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Date Posted: 19:49
Author: Hendrik - 8 Jun 2001
Subject: Re: Thoughts of the Day
In reply to:
ketch - 8 Jun 2001
's message, "Re: Thoughts of the Day" on 19:46
Thank you for the correction which prompted me to look up the Bible for the first time in years, and the English (King James) version for the first time ever.
What Jesus actually said at the cross was: "My God, my God, why hast thou forsaken me?"
I looked into his statements that he made during his last days - my edition was quite helpful as all of Jesus' sayings are printed in red - and I was astonished to find a recurring sort of dialogue that Jesus held with his "Father". Far from being able to interpret this in an objective manner, these dialogues at first sight still leave in me the impression of someone who is communicating with an at least partly separate entity, rather than an edifying talk held demonstrably aloud just to point up his oneness with his "Father" (interestingly he always calls him my father, not the father).
For someone raised in a monotheistic faith this would also be quite natural -- we cannot expect Jesus to have become a die-hard non-dualist just because he possibly spent some time in India or Tibet. Moreover Jesus lived centuries before the advent of Shankara and the mainstream features of Indian spirituality may have differed considerably from what it is today.
I am quite amazed, but I am a slow reader and won't read the New Testament again soon. I am sure there are a lot of interesting things that can be unearthed.
Last weekend a visitor told me that not long ago a commission of academics after assiduously investigating early Christianity arrived at the result that Jesus probably did not exist and is a fictitious character, but they decided not to publish their findings out of respect for the feelings of the many devout adherents of that faith. -- Which is a sign that it must have been an American commission as well as a serious investigative effort. If anyone can track this down on the Internet, please let me know; I will also be on the lookout myself and try to find it. I do not know whether it is mentioned somewhere.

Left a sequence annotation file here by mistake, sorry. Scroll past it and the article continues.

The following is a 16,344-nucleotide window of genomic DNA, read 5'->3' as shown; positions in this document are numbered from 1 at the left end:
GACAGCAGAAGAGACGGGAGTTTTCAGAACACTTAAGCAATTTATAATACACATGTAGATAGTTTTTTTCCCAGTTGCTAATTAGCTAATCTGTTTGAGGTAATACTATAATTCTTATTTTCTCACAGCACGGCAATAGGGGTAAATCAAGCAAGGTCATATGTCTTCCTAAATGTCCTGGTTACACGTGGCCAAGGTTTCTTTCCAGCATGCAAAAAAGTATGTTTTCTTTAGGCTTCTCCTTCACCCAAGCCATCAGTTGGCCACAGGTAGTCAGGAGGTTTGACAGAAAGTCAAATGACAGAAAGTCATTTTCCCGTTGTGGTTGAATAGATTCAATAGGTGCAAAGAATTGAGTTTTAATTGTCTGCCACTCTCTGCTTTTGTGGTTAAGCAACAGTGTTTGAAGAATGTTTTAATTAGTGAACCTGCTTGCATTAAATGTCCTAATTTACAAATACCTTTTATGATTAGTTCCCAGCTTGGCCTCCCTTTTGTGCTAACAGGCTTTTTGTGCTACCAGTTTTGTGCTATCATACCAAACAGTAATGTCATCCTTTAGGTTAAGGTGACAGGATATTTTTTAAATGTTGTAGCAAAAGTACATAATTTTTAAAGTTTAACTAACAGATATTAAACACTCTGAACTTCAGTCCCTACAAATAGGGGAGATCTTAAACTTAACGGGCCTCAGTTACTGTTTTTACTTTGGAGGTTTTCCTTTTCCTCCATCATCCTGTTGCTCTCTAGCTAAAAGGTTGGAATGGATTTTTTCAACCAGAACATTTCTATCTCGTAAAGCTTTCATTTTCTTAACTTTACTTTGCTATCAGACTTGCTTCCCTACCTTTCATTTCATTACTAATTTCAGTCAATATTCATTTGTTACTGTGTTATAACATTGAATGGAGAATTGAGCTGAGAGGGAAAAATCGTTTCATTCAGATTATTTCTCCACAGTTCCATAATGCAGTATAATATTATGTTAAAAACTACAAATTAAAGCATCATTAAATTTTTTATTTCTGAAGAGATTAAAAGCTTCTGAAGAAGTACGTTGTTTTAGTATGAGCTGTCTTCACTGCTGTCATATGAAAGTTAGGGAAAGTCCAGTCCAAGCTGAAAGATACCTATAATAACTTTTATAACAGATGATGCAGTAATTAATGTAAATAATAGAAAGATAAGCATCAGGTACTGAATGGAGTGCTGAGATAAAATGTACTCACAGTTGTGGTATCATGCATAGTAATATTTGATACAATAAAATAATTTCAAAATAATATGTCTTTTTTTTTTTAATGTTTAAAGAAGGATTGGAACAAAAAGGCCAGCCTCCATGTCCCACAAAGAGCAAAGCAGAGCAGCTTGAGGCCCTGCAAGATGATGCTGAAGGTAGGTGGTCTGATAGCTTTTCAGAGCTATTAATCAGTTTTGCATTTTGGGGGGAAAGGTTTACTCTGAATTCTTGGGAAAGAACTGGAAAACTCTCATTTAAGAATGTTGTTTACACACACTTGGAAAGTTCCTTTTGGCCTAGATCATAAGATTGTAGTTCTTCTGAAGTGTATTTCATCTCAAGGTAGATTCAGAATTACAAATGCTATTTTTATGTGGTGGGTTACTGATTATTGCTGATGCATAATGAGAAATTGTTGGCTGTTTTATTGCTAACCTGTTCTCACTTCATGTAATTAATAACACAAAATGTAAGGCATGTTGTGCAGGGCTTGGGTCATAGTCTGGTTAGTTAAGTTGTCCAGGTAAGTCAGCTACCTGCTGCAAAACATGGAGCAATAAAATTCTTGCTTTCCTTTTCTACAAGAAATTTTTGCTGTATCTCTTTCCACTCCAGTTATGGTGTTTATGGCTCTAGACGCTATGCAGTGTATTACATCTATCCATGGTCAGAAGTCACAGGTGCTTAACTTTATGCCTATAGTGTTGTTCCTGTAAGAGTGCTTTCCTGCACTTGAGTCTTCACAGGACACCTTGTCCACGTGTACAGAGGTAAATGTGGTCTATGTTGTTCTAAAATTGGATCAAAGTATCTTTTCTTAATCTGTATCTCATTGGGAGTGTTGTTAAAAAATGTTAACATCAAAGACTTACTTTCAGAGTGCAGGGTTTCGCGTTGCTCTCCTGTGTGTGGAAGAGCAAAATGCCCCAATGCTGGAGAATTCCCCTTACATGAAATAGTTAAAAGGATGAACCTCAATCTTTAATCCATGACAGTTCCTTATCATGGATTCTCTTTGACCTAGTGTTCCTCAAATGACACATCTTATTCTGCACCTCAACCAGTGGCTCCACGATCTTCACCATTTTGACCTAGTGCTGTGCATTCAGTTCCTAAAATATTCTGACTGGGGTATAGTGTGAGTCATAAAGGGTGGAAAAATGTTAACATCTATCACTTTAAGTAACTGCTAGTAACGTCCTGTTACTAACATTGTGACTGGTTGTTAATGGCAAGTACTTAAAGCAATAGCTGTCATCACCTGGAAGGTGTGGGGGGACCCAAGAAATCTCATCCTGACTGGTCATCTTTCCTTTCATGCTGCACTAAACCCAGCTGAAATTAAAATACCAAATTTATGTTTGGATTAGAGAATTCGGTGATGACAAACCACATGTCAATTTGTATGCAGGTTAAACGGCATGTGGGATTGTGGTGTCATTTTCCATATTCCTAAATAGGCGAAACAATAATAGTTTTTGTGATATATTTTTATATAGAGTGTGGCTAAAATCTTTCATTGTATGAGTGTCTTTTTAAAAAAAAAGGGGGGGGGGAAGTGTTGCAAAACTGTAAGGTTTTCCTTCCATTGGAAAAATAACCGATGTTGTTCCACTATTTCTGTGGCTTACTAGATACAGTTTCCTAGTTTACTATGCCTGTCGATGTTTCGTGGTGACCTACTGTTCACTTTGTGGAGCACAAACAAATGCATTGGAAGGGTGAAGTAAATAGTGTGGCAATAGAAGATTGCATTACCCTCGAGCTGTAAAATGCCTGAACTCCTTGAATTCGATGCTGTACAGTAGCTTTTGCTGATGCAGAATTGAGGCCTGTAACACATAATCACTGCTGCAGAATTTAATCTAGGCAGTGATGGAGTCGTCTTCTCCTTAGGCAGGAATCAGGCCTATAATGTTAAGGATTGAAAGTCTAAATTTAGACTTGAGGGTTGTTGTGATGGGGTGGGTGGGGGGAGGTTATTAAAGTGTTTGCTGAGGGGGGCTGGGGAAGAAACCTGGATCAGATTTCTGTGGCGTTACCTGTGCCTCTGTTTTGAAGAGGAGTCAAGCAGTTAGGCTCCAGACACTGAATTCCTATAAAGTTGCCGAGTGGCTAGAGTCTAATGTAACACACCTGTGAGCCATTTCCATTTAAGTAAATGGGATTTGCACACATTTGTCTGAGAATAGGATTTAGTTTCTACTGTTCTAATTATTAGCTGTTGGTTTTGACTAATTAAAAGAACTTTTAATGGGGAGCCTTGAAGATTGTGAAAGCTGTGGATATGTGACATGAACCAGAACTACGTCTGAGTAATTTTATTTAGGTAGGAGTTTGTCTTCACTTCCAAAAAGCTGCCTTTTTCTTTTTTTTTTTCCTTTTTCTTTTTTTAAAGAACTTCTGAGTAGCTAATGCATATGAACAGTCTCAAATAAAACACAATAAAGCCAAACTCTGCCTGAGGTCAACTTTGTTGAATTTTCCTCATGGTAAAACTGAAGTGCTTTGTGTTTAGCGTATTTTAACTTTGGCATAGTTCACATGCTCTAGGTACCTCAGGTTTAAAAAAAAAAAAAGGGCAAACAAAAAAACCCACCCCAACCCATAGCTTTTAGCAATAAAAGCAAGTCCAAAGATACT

Nearly everyone here has started eastern meditation. How many beginers can honestly say they have had the experiences she relates? I think she hast just read descriptions of the experiences of yogis and has based her supposed experiences on these.
You could be right, I didn't take this into consideration. In fact right at the beginning she mentions Sai Baba, Muktananda etc. but in the course of her life-story these names don't reappear if I rightly remember, although they should. The dichotomy between a liberal freethinker and a fundamentalist Christian in her other articles looks a bit weird. And the almost casual way of accepting Christ after all her great experiences seems a bit contrived. This cultish approach to a "personal Christ" is exemplary for protestant fundamentalists. Whatever her spiritual experiences, I doubt that they were all too profound ones.
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Re: Thoughts of the Day -- Mike C - 8 Jun 2001, 19:50
Re: Thoughts of the Day -- ketch - 10 Jun 2001, 19:52